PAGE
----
Palette Police -- Edward Reid <firstname.lastname@example.org> writes in support of Matt Neuburg's complaint about programs messing with the "colors" on his 4-bit monitor. "Yeah! Keep on them. I don't use IN CONTROL, but I have the same complaint about Quicken and Retrospect. I can understand a graphics program playing with the palette, but for the others it's just plain rude. I think it's a problem specific to 2-bit and 4-bit mode, although I tried some program a few months ago that had an option to "Use system color palette" to fix this problem. I don't know enough about color palette management to understand exactly what's going on, but my guess is that programs are tested on 8-bit color monitors and black and white monitors, but seldom on anything in between. Also, the problem might be more or less severe depending on how the user has customized the display (though I'm only conjecturing at this point). For example, I've changed my desktop to be a uniform gray instead of the standard dither. The programs we are discussing turn the desktop black, which is immediately obvious. It might not be as obvious with the standard desktop."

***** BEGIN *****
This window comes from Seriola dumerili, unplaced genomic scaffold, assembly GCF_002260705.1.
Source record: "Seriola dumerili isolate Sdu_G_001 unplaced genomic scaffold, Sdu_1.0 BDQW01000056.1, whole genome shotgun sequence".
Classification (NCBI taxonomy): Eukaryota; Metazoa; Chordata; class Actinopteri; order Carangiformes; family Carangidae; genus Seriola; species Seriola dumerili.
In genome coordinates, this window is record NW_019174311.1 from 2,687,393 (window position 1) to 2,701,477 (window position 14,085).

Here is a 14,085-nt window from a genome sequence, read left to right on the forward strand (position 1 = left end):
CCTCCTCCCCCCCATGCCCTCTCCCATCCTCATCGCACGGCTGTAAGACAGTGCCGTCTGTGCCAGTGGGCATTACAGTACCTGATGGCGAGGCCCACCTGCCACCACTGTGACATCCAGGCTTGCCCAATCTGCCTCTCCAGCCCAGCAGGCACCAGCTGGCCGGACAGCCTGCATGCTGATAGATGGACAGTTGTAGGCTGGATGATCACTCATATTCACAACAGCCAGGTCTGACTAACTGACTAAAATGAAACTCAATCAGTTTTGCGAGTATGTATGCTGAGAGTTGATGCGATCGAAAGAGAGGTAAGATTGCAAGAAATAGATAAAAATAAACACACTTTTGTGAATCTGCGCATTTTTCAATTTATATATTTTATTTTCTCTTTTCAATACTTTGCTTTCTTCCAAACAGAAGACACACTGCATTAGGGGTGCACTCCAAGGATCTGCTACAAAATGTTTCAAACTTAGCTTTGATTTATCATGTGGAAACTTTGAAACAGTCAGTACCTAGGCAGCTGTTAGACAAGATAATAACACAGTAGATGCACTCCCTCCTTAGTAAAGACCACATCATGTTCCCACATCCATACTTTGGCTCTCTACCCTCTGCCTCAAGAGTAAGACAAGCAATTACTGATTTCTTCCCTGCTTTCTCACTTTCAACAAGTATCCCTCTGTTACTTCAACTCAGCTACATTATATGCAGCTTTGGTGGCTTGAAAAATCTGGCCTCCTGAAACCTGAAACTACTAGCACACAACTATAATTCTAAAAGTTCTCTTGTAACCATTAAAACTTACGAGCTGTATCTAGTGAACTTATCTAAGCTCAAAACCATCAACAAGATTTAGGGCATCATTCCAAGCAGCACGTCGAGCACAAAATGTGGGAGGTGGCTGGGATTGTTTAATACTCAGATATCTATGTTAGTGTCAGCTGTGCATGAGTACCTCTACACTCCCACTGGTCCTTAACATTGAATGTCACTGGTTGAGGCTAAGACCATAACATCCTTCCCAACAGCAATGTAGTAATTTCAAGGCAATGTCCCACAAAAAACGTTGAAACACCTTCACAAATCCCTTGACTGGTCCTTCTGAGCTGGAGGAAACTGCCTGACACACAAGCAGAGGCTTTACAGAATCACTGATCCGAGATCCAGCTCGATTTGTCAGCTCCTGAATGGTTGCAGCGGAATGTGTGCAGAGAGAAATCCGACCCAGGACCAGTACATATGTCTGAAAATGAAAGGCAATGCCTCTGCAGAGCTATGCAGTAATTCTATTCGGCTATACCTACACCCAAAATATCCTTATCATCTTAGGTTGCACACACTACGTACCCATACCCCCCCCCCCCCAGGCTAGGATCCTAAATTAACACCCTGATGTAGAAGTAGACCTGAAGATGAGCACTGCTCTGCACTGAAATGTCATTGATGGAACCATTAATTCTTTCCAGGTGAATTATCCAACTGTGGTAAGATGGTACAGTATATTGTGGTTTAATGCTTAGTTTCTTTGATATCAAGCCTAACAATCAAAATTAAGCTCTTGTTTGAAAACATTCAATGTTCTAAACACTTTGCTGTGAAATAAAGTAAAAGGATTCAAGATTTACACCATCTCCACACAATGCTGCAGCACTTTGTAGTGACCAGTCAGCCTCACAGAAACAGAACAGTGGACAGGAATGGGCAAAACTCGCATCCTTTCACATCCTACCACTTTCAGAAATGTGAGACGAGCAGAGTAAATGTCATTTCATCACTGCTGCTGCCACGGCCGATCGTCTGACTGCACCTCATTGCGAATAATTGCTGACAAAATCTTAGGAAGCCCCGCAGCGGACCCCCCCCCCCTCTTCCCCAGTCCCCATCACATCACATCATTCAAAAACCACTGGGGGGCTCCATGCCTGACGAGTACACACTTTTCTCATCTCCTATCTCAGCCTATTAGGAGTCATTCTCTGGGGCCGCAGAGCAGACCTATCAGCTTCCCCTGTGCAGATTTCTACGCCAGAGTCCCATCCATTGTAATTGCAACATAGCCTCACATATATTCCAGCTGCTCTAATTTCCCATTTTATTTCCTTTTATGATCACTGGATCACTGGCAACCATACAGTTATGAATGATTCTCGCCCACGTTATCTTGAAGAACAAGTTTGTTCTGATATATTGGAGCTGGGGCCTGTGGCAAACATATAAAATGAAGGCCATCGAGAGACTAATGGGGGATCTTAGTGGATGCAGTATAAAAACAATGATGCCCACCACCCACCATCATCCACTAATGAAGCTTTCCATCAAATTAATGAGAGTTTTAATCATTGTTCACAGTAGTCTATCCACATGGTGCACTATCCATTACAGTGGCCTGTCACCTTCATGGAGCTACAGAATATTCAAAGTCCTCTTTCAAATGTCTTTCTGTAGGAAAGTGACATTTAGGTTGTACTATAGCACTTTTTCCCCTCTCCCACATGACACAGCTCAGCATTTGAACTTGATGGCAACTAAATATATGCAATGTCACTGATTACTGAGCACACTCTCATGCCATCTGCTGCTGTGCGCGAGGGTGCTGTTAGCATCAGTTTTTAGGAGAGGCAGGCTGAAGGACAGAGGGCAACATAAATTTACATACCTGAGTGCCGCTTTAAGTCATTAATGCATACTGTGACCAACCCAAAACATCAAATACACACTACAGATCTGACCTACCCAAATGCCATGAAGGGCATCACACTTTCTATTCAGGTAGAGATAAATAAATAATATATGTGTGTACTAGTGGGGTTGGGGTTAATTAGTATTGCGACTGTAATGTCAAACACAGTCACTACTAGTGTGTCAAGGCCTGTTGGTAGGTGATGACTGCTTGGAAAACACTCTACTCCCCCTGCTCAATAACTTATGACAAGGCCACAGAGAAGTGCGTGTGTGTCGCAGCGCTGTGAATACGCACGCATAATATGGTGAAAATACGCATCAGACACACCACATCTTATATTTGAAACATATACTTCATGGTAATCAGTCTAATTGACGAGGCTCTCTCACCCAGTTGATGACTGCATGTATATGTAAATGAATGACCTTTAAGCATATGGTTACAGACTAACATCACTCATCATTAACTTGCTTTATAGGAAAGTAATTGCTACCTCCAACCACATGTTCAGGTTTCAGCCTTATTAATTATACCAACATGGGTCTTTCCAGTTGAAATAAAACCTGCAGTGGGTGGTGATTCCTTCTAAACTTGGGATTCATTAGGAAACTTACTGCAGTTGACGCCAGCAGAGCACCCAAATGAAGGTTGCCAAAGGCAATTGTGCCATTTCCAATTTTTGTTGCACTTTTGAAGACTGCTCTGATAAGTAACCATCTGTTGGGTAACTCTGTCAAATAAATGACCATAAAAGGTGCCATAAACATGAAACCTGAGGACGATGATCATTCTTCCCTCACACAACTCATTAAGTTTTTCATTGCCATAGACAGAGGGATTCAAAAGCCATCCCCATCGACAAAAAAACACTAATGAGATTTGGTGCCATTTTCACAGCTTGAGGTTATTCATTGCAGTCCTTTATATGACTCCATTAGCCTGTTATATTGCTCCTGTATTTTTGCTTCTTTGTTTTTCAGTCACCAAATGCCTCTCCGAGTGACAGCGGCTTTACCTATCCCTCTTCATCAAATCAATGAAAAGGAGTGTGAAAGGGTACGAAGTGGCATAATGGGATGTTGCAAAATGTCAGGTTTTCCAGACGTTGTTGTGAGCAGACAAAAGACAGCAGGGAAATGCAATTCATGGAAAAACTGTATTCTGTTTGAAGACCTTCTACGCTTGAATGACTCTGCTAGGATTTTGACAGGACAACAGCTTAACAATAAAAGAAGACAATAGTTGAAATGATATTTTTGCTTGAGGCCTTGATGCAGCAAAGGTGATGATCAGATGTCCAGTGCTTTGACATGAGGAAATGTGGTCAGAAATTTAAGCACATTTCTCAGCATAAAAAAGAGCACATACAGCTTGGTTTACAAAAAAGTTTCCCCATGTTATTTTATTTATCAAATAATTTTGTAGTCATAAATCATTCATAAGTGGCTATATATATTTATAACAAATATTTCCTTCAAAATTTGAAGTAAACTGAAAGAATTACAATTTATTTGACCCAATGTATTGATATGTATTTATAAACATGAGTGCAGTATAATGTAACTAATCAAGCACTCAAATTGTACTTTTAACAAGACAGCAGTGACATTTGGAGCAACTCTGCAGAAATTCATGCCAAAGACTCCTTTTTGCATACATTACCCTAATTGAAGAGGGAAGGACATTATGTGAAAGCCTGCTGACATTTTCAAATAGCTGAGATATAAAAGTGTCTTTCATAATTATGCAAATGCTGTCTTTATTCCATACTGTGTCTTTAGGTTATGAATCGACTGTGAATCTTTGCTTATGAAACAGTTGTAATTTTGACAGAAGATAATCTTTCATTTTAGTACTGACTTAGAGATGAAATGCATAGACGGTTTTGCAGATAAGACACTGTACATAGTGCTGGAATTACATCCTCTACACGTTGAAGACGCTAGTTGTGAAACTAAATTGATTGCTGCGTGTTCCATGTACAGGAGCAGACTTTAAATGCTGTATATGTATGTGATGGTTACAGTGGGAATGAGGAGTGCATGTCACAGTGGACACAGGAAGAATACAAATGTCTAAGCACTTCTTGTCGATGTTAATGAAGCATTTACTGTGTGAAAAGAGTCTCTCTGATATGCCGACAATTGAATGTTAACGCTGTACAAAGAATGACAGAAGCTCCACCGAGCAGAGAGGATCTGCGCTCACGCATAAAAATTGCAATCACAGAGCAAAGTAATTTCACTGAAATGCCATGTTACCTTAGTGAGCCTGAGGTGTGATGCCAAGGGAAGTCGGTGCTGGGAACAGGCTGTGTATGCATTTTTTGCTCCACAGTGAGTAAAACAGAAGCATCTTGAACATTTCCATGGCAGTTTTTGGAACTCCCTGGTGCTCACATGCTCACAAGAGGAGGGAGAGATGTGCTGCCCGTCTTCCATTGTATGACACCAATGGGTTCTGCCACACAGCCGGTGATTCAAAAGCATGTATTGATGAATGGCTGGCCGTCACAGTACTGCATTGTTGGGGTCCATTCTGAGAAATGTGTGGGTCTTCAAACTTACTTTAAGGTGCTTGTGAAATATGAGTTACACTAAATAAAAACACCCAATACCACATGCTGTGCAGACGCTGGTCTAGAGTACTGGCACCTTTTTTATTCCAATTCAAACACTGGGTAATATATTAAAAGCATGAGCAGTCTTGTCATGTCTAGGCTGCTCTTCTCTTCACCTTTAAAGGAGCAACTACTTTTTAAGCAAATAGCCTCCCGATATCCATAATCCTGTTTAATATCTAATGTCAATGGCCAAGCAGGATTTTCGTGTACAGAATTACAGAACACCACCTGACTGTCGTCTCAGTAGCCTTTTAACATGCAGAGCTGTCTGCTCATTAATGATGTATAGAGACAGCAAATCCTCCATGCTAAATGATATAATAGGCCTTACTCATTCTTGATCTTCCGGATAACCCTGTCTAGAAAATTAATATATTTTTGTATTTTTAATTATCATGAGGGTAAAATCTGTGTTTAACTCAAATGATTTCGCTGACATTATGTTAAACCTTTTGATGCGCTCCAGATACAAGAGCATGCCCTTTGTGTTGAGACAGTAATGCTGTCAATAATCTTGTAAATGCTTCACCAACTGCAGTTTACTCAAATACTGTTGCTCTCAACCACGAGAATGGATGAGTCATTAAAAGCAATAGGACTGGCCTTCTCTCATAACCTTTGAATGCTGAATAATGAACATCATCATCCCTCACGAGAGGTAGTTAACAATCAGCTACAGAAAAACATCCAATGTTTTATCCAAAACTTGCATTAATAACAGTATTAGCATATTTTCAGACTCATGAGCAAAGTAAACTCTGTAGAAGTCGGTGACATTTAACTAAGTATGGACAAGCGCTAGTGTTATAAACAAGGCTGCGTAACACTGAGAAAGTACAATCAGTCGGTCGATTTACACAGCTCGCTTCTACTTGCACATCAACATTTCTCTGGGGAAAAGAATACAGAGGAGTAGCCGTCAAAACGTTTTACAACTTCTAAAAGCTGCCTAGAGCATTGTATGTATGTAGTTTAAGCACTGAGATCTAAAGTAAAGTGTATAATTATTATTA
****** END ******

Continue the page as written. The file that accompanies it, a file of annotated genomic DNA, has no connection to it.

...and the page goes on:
Syslogd Overwhelming Your Computer?
If your Leopard (Mac OS X 10.5) system is unexpectedly sluggish, logging might be the culprit. Run Activity Monitor (Applications/Utilities/ folder), and click the CPU column twice to get it to show most to least activity. If syslogd is at the top of the list, there's a fix. Syslogd tracks informational messages produced by software and writes them to the asl.db, a file in your Unix /var/log/ directory. It's a known problem that syslogd can run amok. There's a fix: deleting the asl.db file.
Launch Terminal (from the same Utilities folder), and enter these commands exactly as written, entering your administrative password when prompted:
sudo launchctl stop com.apple.syslogd
sudo rm /var/log/asl.db
sudo launchctl start com.apple.syslogd
Your system should settle down to normal. For more information, follow the link.